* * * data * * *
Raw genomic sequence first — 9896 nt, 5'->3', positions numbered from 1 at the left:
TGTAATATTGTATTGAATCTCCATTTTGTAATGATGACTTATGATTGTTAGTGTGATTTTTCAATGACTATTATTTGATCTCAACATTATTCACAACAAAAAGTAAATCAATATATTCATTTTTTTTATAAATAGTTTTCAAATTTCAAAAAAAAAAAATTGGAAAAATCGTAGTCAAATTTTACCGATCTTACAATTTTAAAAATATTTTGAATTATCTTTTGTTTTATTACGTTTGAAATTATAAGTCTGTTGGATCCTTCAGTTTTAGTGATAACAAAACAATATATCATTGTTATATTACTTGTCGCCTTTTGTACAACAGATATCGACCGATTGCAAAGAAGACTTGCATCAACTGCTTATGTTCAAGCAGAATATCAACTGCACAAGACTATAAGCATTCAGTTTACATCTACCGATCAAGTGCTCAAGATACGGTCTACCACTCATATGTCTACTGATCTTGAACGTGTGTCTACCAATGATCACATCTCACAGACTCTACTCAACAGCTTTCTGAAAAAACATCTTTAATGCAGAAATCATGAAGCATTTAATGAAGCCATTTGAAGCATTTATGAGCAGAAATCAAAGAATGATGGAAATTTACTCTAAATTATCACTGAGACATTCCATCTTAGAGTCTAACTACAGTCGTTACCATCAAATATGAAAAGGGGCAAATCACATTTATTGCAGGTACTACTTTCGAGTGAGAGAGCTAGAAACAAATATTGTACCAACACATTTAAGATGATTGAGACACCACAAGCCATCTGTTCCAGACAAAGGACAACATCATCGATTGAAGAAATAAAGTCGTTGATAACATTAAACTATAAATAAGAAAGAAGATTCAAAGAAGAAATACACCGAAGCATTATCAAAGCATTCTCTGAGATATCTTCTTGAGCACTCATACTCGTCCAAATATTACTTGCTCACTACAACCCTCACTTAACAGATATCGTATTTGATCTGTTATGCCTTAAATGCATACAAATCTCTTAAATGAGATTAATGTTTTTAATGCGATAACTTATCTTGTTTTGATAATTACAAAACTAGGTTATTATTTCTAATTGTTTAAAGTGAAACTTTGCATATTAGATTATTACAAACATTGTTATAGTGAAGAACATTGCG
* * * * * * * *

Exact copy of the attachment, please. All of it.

Raw genomic sequence first — 9896 nt, 5'->3', positions numbered from 1 at the left:
TGTAATATTGTATTGAATCTCCATTTTGTAATGATGACTTATGATTGTTAGTGTGATTTTTCAATGACTATTATTTGATCTCAACATTATTCACAACAAAAAGTAAATCAATATATTCATTTTTTTTATAAATAGTTTTCAAATTTCAAAAAAAAAAAATTGGAAAAATCGTAGTCAAATTTTACCGATCTTACAATTTTAAAAATATTTTGAATTATCTTTTGTTTTATTACGTTTGAAATTATAAGTCTGTTGGATCCTTCAGTTTTAGTGATAACAAAACAATATATCATTGTTATATTACTTGTCGCCTTTTGTACAACAGATATCGACCGATTGCAAAGAAGACTTGCATCAACTGCTTATGTTCAAGCAGAATATCAACTGCACAAGACTATAAGCATTCAGTTTACATCTACCGATCAAGTGCTCAAGATACGGTCTACCACTCATATGTCTACTGATCTTGAACGTGTGTCTACCAATGATCACATCTCACAGACTCTACTCAACAGCTTTCTGAAAAAACATCTTTAATGCAGAAATCATGAAGCATTTAATGAAGCCATTTGAAGCATTTATGAGCAGAAATCAAAGAATGATGGAAATTTACTCTAAATTATCACTGAGACATTCCATCTTAGAGTCTAACTACAGTCGTTACCATCAAATATGAAAAGGGGCAAATCACATTTATTGCAGGTACTACTTTCGAGTGAGAGAGCTAGAAACAAATATTGTACCAACACATTTAAGATGATTGAGACACCACAAGCCATCTGTTCCAGACAAAGGACAACATCATCGATTGAAGAAATAAAGTCGTTGATAACATTAAACTATAAATAAGAAAGAAGATTCAAAGAAGAAATACACCGAAGCATTATCAAAGCATTCTCTGAGATATCTTCTTGAGCACTCATACTCGTCCAAATATTACTTGCTCACTACAACCCTCACTTAACAGATATCGTATTTGATCTGTTATGCCTTAAATGCATACAAATCTCTTAAATGAGATTAATGTTTTTAATGCGATAACTTATCTTGTTTTGATAATTACAAAACTAGGTTATTATTTCTAATTGTTTAAAGTGAAACTTTGCATATTAGATTATTACAAACATTGTTATAGTGAAGAACATTGCG